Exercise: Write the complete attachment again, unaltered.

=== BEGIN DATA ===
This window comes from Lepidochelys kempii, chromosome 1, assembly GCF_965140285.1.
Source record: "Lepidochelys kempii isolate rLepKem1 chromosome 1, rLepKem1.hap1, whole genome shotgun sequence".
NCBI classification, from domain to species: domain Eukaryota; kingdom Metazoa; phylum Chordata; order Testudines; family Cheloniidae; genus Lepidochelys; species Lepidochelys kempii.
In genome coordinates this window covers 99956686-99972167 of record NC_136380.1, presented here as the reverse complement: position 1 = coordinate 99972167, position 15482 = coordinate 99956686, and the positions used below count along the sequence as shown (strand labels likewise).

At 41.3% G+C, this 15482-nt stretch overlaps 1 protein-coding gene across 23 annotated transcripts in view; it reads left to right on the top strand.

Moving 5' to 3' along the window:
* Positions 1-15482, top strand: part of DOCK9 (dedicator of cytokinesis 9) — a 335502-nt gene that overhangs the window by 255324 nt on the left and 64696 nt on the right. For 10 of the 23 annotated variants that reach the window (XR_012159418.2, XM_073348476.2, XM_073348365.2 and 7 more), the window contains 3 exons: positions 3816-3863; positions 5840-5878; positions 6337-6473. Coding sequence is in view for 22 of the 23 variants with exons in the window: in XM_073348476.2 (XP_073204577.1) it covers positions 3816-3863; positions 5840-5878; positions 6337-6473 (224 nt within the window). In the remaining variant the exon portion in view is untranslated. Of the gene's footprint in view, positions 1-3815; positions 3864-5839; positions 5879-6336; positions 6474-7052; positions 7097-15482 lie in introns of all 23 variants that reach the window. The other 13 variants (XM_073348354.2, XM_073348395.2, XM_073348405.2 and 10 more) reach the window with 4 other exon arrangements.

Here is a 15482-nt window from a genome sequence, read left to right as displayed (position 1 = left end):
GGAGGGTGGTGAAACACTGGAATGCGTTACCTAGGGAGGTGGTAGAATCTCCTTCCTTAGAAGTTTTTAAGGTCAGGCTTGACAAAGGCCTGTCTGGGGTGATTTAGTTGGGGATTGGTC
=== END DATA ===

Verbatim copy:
This window comes from Lepidochelys kempii, chromosome 1, assembly GCF_965140285.1.
Source record: "Lepidochelys kempii isolate rLepKem1 chromosome 1, rLepKem1.hap1, whole genome shotgun sequence".
NCBI classification, from domain to species: domain Eukaryota; kingdom Metazoa; phylum Chordata; order Testudines; family Cheloniidae; genus Lepidochelys; species Lepidochelys kempii.
In genome coordinates this window covers 99956686-99972167 of record NC_136380.1, presented here as the reverse complement: position 1 = coordinate 99972167, position 15482 = coordinate 99956686, and the positions used below count along the sequence as shown (strand labels likewise).

At 41.3% G+C, this 15482-nt stretch overlaps 1 protein-coding gene across 23 annotated transcripts in view; it reads left to right on the top strand.

Moving 5' to 3' along the window:
* Positions 1-15482, top strand: part of DOCK9 (dedicator of cytokinesis 9) — a 335502-nt gene that overhangs the window by 255324 nt on the left and 64696 nt on the right. For 10 of the 23 annotated variants that reach the window (XR_012159418.2, XM_073348476.2, XM_073348365.2 and 7 more), the window contains 3 exons: positions 3816-3863; positions 5840-5878; positions 6337-6473. Coding sequence is in view for 22 of the 23 variants with exons in the window: in XM_073348476.2 (XP_073204577.1) it covers positions 3816-3863; positions 5840-5878; positions 6337-6473 (224 nt within the window). In the remaining variant the exon portion in view is untranslated. Of the gene's footprint in view, positions 1-3815; positions 3864-5839; positions 5879-6336; positions 6474-7052; positions 7097-15482 lie in introns of all 23 variants that reach the window. The other 13 variants (XM_073348354.2, XM_073348395.2, XM_073348405.2 and 10 more) reach the window with 4 other exon arrangements.

Here is a 15482-nt window from a genome sequence, read left to right as displayed (position 1 = left end):
GGAGGGTGGTGAAACACTGGAATGCGTTACCTAGGGAGGTGGTAGAATCTCCTTCCTTAGAAGTTTTTAAGGTCAGGCTTGACAAAGGCCTGTCTGGGGTGATTTAGTTGGGGATTGGTC